Well, it happened. Friday evening came and went without a deal that satisfied both Senate Republicans and Democrats, and a new week dawns with the government entering the third day of a completely avoidable shutdown. Let’s be honest: This was an inevitability once news came out that Schumer and Trump couldn’t hash out a deal early Friday afternoon. We were watching as everything unfolded once we left our offices on Friday, so here’s a chance to get caught up on everything that happened over the weekend.
Friday, 5:01 p.m.: Many Republican House members remain in D.C. despite House Majority Leader Kevin McCarthy (R-CA) stating that he would send House members home Friday morning for a week-long recess.
Friday, 6:24 p.m.: Sen. Heidi Heitkamp (D-ND), a Democrat from a red state who is up for re-election in 2018, announces she will break ranks and support the House-passed four-week CR, stating that her vote is “not an endorsement.” She becomes the third red-state Democrat to support the House CR, joining West Virginia’s Joe Manchin and Indiana’s Joe Donnelly.
Friday, 7:05 p.m.: Sen. Majority Leader Mitch McConnell (R-KY) schedules a vote on the four-week CR for 10 p.m., despite not having anywhere near the 60 votes needed for it to pass.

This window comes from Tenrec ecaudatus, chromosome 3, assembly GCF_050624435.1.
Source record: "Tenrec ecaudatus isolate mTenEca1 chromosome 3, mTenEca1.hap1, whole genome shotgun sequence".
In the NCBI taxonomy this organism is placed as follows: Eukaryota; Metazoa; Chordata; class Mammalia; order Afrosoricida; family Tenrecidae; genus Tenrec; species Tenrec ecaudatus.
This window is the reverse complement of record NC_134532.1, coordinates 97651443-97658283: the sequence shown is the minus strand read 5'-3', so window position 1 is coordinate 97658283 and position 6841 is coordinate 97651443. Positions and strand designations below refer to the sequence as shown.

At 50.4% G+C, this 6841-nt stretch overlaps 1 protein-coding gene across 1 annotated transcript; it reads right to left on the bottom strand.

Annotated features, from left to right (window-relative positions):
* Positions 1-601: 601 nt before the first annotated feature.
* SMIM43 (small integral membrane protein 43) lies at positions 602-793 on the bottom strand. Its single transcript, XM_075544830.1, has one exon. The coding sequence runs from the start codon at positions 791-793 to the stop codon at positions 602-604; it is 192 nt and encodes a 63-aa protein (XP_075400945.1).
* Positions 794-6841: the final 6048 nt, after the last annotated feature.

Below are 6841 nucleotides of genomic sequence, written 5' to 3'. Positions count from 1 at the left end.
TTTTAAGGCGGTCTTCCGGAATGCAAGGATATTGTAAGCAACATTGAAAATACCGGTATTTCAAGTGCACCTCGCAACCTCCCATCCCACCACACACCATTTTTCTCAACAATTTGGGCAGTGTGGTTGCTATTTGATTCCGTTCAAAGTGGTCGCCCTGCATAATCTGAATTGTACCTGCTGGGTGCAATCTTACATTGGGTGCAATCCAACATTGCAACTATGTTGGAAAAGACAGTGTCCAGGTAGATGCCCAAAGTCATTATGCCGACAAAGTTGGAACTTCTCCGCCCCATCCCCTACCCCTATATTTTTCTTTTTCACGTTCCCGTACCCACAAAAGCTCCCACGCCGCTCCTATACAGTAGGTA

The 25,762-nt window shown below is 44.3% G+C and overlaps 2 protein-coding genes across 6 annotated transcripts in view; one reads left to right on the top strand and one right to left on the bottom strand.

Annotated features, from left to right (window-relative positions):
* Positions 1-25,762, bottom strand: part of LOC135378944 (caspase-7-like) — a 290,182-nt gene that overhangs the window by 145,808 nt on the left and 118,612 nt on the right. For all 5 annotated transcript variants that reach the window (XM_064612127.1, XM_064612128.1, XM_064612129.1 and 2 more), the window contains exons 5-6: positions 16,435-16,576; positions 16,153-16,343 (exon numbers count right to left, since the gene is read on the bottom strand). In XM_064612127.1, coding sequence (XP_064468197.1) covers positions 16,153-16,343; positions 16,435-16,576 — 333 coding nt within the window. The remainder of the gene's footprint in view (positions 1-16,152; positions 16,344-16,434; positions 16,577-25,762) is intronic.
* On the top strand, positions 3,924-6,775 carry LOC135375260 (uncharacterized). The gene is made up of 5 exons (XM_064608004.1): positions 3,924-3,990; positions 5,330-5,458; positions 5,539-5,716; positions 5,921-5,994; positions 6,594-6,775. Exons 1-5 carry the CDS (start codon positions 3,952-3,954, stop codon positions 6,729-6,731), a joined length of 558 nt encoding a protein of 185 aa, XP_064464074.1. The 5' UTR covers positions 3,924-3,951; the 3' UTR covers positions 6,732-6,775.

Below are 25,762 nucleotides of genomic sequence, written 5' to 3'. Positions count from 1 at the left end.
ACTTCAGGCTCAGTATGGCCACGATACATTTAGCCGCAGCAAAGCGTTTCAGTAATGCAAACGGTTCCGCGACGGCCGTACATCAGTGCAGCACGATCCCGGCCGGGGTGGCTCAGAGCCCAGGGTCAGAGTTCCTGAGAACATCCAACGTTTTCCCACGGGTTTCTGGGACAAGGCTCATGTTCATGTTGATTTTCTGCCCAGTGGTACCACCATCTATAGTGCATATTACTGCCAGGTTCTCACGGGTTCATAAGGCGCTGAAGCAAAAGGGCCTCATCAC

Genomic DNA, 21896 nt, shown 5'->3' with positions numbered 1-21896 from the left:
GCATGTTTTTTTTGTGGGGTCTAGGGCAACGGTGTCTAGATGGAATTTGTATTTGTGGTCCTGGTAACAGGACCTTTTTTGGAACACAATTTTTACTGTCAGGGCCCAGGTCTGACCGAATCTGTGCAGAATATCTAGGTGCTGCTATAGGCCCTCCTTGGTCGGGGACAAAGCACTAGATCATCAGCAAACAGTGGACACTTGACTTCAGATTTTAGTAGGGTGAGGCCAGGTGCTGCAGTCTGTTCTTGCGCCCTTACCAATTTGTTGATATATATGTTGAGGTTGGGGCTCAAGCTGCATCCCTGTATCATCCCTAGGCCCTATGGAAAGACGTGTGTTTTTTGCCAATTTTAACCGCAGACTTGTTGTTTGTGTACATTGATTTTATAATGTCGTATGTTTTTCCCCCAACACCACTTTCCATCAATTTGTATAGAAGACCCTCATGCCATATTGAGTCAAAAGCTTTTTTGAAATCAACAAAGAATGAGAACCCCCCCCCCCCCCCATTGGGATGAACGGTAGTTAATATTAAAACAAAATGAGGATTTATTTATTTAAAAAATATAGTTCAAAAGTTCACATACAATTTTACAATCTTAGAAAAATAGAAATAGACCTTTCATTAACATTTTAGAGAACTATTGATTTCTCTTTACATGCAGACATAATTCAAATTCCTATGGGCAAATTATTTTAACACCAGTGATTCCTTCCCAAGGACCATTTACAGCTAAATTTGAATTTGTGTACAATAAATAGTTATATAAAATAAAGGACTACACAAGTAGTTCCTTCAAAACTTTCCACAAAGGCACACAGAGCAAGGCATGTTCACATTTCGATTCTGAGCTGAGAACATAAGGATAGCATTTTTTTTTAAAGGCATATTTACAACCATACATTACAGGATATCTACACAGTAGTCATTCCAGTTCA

Friday, 8:41 p.m.: Sen. Doug Jones (D-AL) becomes the fourth red-state Democrat to pledge his vote for the CR to avoid a shutdown.
Also, Press Secretary Sarah Huckabee-Sanders was publicly shaming multiple red-state Democrats on Twitter throughout the evening in an attempt to swing them to Senate Republicans’ side.
Friday, 9:14 p.m.: Sen. Lindsey Graham (R-SC) tells Politico that he would support a shortened three-week CR.
Friday, 9:28 p.m.: President Trump tweets for the final time before the shutdown begins. Shockingly, he blames the Democrats and brags about his cosmically unpopular tax cuts.
Friday, 10 p.m.: Voting begins on the Senate floor.
Friday, 10:50 p.m.: The vote stands at 50-48, ten votes short of the required 60 needed to pass a CR. Graham and Flake are shifting back and forth between pockets of Dems and Republicans on the Senate floor, desperately trying to broker a deal, with the three-week CR being the new negotiating tool.
Friday, 11:39 p.m.: Dems propose a CR that would expire the day before the State of the Union address.
Friday, 11:57 p.m.: Huckabee-Sanders releases an official statement from the White House blaming Senate Dems for the impending shutdown, using the infamous phrase “obstructionist losers,” and desperately tries to get #SchumerShutdown trending while #TrumpShutdown was already the global number-one trending topic on Twitter.
Saturday, 12 a.m.: The U.S. government shuts down. McConnell voices concerns that Dems are holding the government hostage over immigration reform. Schumer divulges that he offered to put border wall funding back on the table during his meeting with Trump earlier that day and the president still balked on a deal.
Saturday, 1:33 a.m.: Senators adjourn, agree to reconvene at noon on Saturday.
Saturday, 6:33 a.m.: Irony ensues.
Saturday, 9:55 a.m.: Republican and Democrat arguments begin to boil down to talking points. Dems: Make a DACA deal and we’ll reopen the government. GOP: Reopen the government and we’ll make a DACA deal.
Saturday, 11:28 a.m.: Speaker Paul Ryan reportedly says he “didn’t want anything on immigration” included in any deal, according to Sen. Dick Durbin.